[video: 2:17 min]
The “cenzontle” (from the Náhuatl centzontotol meaning: bird of 400 voices) mockingbird in English, is a songbird that mimes and learns songs from other birds and animals, and can have many hundreds of songs in their repertoire. (“Part of the mockingbird’s advantage over other avians is physical; it uses more of the muscles in its vocal organ, the syrinx, than most other passerines do, many more than non-passerines like raptors or waterfowl.”  )
In The Deeds of Blessed Francis & His Companions, which narrates the life of Saint Francis of Assisi, there is a chapter in which Saint Francis “saw some trees in which perched such a great flock of different kinds of birds that a similar gathering had never before been seen in those parts” Saint Francis decided to “go and preach to my sisters, the little birds” After the sermon, asking the birds to praise God for retribution of their natural qualities, “…all those birds began to open their beaks, spread their wings, stretch their necks, and reverently bend their heads to the ground, showing with their singing and movements that the words which the holy father spoke greatly delighted them.”
(in)habit came from a particular event that happened in Mexico with my late father.
Around the year 2007 my father started learning a little Minuet by Domenico Scarlatti (K. 73) transcribed for guitar. At home there were a very large amount of birds living around the house and my father use to work the guitar with the windows open hearing the birds. While learning this piece, he started immediately to ornament and change rhythmical patterns of the piece along with his very own personal rubato. During that period of learning and constantly playing each day the piece he noticed that a cenzontle was on the flock of birds around the house and was also learning parts of the Minuet by Domenico Scarlatti. After several days, he decided to record the bird’s song and send it to me; the cenzontle not only learned the pitches but also the rubato and ornamentation that my father was doing.
If cenzontles and the many other oscine birds are copying and transmitting fragments of sound history along the ages, before the human being developed a language or its oral tradition; we are indeed missing a very important aspect of our history, a historical pattern that could help us finally understand our surroundings and environment, a language being yelled at us each and every day but not able to understand. When Saint Francis preached to those birds, we do not know how nor in what way the message was transmitted; being conscious of the capacity of oscine birds to learn “songs”, we could imagine that the descendants  of those birds in the presence of Saint Francis, still carry the message of Saint Francis in their repertoire, as that cezontle and its descendants are probably doing with the interpretation of my father’s Minuet by Scarlatti.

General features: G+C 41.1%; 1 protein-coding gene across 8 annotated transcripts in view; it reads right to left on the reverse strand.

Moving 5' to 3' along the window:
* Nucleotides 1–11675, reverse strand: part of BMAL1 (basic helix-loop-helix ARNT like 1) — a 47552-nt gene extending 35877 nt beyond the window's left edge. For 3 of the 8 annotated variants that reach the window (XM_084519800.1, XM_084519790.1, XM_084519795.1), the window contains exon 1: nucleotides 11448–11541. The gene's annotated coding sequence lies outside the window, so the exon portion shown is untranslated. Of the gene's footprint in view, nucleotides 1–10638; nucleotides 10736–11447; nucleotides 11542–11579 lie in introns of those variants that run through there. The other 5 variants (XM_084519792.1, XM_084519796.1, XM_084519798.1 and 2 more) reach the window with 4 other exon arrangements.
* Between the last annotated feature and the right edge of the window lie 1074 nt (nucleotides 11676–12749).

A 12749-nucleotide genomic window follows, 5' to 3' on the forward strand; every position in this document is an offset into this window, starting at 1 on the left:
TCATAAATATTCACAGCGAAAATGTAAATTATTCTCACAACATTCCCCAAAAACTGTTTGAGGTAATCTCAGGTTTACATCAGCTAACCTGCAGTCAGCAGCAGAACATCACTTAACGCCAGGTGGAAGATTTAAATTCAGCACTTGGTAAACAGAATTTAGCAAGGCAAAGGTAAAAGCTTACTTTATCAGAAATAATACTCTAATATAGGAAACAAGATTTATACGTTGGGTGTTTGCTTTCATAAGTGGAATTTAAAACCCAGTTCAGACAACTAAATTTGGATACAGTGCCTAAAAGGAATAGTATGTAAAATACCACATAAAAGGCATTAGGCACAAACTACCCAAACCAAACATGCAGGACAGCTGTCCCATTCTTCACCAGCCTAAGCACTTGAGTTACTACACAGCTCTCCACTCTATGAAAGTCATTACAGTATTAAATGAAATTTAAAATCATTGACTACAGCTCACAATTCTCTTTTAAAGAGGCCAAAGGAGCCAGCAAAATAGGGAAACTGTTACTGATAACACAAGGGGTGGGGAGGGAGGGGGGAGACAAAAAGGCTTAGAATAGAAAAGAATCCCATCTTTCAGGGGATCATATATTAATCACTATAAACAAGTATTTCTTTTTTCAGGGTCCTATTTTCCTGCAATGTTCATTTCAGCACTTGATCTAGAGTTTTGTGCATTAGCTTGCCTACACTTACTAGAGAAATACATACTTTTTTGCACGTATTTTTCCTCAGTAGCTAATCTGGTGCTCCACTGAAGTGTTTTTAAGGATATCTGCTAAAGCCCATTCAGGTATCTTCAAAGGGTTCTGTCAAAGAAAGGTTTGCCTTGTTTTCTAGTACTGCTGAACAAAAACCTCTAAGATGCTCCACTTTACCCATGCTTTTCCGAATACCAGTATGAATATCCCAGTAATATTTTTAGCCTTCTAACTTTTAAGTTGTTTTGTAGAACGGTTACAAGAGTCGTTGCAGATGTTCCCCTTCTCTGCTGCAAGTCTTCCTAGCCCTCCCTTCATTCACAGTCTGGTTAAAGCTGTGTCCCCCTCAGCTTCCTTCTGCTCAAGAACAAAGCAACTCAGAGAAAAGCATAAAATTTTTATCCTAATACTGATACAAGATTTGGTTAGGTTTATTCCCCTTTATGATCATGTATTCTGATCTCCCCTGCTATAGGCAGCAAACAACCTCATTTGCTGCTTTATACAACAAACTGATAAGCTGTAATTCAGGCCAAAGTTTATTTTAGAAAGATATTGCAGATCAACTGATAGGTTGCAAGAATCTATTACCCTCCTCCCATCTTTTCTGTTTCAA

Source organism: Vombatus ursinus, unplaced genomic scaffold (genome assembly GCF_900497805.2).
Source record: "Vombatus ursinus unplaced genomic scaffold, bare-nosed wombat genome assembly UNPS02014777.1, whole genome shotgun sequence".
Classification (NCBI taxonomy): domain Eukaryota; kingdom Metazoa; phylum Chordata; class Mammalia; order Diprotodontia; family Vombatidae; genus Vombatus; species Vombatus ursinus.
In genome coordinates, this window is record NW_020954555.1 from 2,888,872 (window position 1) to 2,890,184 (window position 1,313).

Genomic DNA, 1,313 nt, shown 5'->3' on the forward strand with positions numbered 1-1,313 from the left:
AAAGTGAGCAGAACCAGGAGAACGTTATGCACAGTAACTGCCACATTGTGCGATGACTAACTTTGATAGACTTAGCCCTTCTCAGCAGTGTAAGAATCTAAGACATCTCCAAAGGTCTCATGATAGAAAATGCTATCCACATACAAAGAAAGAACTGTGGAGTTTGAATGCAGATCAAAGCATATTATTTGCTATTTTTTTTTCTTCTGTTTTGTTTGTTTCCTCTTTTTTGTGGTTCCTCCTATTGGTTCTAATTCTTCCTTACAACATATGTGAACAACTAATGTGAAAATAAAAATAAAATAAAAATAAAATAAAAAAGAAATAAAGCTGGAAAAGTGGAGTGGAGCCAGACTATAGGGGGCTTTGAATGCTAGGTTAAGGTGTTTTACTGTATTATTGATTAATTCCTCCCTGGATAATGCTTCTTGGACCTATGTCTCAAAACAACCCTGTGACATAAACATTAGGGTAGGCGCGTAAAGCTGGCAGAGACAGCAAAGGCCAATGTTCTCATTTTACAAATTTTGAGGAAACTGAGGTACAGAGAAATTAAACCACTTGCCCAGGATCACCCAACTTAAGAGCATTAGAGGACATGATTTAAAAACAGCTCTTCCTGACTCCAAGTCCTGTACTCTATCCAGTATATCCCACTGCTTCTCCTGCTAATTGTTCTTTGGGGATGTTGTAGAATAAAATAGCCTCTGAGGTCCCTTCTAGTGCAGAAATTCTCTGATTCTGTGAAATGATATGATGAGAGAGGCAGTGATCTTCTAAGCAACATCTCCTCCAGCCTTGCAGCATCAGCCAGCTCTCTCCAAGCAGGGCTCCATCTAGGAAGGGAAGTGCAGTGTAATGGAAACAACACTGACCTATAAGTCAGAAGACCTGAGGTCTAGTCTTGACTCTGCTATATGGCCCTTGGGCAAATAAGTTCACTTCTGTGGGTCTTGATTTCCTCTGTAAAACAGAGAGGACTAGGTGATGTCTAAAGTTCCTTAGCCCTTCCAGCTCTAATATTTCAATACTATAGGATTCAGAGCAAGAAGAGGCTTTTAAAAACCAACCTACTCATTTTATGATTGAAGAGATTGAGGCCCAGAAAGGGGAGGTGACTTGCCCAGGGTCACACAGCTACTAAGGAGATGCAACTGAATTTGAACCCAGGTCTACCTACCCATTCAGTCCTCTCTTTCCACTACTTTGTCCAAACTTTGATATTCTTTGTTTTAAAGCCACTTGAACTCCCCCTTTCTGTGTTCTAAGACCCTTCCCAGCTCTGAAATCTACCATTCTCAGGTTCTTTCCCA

Mike Corey © 2019 10,000 Birds – All rights reserved
 “Previous research concluded that young males (Zebra finch – Taenopygia guttata) imprint upon their fathers at an early age, and model their songs upon their fathers’ songs”. More recent research (by Heather Williams) concluded that Zebra finches make choices about which males to copy to “represent themselves through their own songs”. The research by H. Williams also concludes that newborn birds on a flock colony have a tendency to develop their own repertoire or language (more similarities) between their own “generation” having less similarity with their fathers or older generations.
Models for song learning in the zebra finch: fathers or others?
Author(s): Heather Williams
Source: Animal Behaviour, Volume 39, Issue 4, 1990, Pages 745-757, ISSN 0003-3472
Published by: Elsevier Ltd.
Relations between Song Repertoire Size and the Volume of Brain Nuclei Related to Song: Comparative Evolutionary Analyses amongst Oscine Birds
Author(s): Timothy J. Devoogd, John R. Krebs, Susan D. Healy and Andy Purvis
Source: Proceedings: Biological Sciences , Nov. 22, 1993, Vol. 254, No. 1340 (Nov. 22, 1993), pp. 75-82
Published by: Royal Society
Aggressive Response of Red-Winged Blackbirds to Mockingbird Song Imitation
Author(s): Eliot A. Brenowitz
Source: The Auk, Jul., 1982, Vol. 99, No. 3 (Jul., 1982), pp. 584-586
Published by: Oxford University Press